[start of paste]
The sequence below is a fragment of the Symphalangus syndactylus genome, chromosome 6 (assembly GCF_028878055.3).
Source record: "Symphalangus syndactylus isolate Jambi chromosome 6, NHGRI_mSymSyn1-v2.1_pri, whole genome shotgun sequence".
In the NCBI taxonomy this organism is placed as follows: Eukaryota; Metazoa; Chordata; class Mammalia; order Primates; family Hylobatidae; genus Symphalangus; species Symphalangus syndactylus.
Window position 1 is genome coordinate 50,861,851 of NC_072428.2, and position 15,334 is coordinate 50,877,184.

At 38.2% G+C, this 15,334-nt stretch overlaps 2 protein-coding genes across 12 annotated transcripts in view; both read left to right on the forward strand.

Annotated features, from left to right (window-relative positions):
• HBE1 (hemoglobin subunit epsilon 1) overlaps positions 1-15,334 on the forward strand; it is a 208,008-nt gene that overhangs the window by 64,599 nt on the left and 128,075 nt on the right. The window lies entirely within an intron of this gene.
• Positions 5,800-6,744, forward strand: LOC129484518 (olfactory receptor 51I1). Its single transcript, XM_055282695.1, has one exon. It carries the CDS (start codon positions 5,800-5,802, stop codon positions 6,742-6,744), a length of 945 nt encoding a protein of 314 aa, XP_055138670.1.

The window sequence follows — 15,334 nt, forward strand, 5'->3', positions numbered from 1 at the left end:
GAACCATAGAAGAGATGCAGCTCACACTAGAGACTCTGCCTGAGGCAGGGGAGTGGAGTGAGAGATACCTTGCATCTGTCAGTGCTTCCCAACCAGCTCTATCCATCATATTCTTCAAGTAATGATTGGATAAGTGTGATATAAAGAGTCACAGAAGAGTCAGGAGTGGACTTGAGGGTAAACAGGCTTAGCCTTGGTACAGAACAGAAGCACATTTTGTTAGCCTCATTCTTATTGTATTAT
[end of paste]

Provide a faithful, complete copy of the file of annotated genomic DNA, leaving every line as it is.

The sequence below is a fragment of the Symphalangus syndactylus genome, chromosome 6 (assembly GCF_028878055.3).
Source record: "Symphalangus syndactylus isolate Jambi chromosome 6, NHGRI_mSymSyn1-v2.1_pri, whole genome shotgun sequence".
In the NCBI taxonomy this organism is placed as follows: Eukaryota; Metazoa; Chordata; class Mammalia; order Primates; family Hylobatidae; genus Symphalangus; species Symphalangus syndactylus.
Window position 1 is genome coordinate 50,861,851 of NC_072428.2, and position 15,334 is coordinate 50,877,184.

At 38.2% G+C, this 15,334-nt stretch overlaps 2 protein-coding genes across 12 annotated transcripts in view; both read left to right on the forward strand.

Annotated features, from left to right (window-relative positions):
• HBE1 (hemoglobin subunit epsilon 1) overlaps positions 1-15,334 on the forward strand; it is a 208,008-nt gene that overhangs the window by 64,599 nt on the left and 128,075 nt on the right. The window lies entirely within an intron of this gene.
• Positions 5,800-6,744, forward strand: LOC129484518 (olfactory receptor 51I1). Its single transcript, XM_055282695.1, has one exon. It carries the CDS (start codon positions 5,800-5,802, stop codon positions 6,742-6,744), a length of 945 nt encoding a protein of 314 aa, XP_055138670.1.

The window sequence follows — 15,334 nt, forward strand, 5'->3', positions numbered from 1 at the left end:
GAACCATAGAAGAGATGCAGCTCACACTAGAGACTCTGCCTGAGGCAGGGGAGTGGAGTGAGAGATACCTTGCATCTGTCAGTGCTTCCCAACCAGCTCTATCCATCATATTCTTCAAGTAATGATTGGATAAGTGTGATATAAAGAGTCACAGAAGAGTCAGGAGTGGACTTGAGGGTAAACAGGCTTAGCCTTGGTACAGAACAGAAGCACATTTTGTTAGCCTCATTCTTATTGTATTAT